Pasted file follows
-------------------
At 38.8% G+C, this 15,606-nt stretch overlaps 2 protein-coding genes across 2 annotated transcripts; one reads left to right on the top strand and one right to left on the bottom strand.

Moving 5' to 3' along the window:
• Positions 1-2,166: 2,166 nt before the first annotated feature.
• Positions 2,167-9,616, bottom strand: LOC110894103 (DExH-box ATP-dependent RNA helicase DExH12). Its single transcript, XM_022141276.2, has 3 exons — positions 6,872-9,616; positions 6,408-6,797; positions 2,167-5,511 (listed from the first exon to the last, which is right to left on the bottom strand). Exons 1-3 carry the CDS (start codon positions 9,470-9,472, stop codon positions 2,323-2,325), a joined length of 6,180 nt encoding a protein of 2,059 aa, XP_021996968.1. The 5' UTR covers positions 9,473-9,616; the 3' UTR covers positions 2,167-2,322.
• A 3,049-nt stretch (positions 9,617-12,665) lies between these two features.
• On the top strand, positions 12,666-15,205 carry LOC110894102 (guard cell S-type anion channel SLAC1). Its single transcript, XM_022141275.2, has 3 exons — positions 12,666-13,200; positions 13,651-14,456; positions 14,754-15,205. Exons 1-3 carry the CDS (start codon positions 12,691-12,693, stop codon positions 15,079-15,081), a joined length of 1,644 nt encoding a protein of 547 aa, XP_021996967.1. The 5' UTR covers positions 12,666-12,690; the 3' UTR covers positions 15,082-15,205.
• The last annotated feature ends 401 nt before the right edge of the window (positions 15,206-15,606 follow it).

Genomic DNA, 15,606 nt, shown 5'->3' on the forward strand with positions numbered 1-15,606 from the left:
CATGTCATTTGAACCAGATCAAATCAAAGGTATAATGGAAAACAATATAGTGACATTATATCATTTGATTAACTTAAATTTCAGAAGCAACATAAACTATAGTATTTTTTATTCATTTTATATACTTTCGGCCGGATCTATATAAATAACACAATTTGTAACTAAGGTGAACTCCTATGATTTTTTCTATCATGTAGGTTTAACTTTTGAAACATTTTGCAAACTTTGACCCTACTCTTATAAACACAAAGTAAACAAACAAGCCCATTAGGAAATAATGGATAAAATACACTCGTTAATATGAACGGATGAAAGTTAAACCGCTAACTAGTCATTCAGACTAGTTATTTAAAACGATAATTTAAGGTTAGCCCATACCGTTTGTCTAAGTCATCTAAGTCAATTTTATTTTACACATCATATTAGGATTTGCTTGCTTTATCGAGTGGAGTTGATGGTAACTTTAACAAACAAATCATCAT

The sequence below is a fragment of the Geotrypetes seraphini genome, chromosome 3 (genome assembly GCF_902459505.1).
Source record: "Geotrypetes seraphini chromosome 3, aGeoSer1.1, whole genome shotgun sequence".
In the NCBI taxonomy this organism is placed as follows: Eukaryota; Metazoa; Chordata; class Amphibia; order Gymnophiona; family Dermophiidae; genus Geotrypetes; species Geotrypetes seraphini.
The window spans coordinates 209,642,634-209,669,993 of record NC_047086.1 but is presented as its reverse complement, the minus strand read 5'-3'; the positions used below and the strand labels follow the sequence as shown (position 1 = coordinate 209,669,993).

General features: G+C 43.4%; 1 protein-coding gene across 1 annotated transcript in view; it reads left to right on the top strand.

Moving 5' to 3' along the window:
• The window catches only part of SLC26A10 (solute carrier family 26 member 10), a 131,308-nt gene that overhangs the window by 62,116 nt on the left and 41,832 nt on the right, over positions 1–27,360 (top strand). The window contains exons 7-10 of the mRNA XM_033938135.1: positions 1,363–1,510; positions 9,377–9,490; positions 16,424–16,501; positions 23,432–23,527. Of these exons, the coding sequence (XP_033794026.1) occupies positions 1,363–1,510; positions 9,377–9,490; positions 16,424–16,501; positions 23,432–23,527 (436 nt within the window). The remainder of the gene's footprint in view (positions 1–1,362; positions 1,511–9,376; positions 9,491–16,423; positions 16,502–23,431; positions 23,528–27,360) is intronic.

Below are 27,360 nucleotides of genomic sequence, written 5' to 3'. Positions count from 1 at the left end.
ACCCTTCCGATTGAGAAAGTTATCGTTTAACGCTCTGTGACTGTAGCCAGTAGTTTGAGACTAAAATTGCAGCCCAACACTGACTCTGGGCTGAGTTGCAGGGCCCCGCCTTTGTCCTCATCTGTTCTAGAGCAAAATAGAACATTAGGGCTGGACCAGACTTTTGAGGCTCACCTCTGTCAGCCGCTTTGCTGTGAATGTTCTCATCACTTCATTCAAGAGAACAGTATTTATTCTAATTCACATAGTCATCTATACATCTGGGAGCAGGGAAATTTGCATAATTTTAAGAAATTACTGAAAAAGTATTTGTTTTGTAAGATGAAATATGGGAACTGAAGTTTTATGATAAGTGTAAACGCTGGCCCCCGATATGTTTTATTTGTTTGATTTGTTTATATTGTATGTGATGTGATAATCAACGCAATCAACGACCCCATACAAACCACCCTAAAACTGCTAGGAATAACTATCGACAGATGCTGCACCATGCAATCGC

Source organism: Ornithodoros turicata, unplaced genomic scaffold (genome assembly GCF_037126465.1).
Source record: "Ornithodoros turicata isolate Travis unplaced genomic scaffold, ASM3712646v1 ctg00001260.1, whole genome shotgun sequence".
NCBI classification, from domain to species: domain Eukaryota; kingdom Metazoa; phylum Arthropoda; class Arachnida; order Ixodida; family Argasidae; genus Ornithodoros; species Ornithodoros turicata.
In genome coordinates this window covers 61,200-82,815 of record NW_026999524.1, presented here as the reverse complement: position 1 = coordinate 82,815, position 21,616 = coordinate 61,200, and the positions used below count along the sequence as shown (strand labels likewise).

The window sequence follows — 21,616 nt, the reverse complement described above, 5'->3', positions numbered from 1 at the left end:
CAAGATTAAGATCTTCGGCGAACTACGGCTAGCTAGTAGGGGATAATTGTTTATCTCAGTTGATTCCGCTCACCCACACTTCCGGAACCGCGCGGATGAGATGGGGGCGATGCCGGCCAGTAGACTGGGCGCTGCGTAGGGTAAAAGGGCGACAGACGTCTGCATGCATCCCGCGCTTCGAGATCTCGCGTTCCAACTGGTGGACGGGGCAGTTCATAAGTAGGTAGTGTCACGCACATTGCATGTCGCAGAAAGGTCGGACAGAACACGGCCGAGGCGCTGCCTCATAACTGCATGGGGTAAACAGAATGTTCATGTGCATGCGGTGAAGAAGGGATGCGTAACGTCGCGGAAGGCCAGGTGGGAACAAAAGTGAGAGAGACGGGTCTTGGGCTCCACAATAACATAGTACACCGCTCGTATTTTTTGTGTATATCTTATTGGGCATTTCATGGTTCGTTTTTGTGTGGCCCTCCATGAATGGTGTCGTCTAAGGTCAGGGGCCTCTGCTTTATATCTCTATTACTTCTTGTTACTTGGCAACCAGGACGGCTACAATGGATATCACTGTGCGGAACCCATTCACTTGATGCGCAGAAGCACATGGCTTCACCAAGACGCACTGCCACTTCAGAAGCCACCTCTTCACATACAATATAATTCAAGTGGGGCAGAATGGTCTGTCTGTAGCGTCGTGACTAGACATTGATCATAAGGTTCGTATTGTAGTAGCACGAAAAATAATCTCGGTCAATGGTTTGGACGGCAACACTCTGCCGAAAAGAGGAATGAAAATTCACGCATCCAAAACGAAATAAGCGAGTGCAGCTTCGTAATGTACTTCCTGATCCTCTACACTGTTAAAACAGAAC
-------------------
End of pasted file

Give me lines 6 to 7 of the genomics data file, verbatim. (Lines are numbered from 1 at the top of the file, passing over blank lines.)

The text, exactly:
• On the top strand, positions 12,666-15,205 carry LOC110894102 (guard cell S-type anion channel SLAC1). Its single transcript, XM_022141275.2, has 3 exons — positions 12,666-13,200; positions 13,651-14,456; positions 14,754-15,205. Exons 1-3 carry the CDS (start codon positions 12,691-12,693, stop codon positions 15,079-15,081), a joined length of 1,644 nt encoding a protein of 547 aa, XP_021996967.1. The 5' UTR covers positions 12,666-12,690; the 3' UTR covers positions 15,082-15,205.
• The last annotated feature ends 401 nt before the right edge of the window (positions 15,206-15,606 follow it).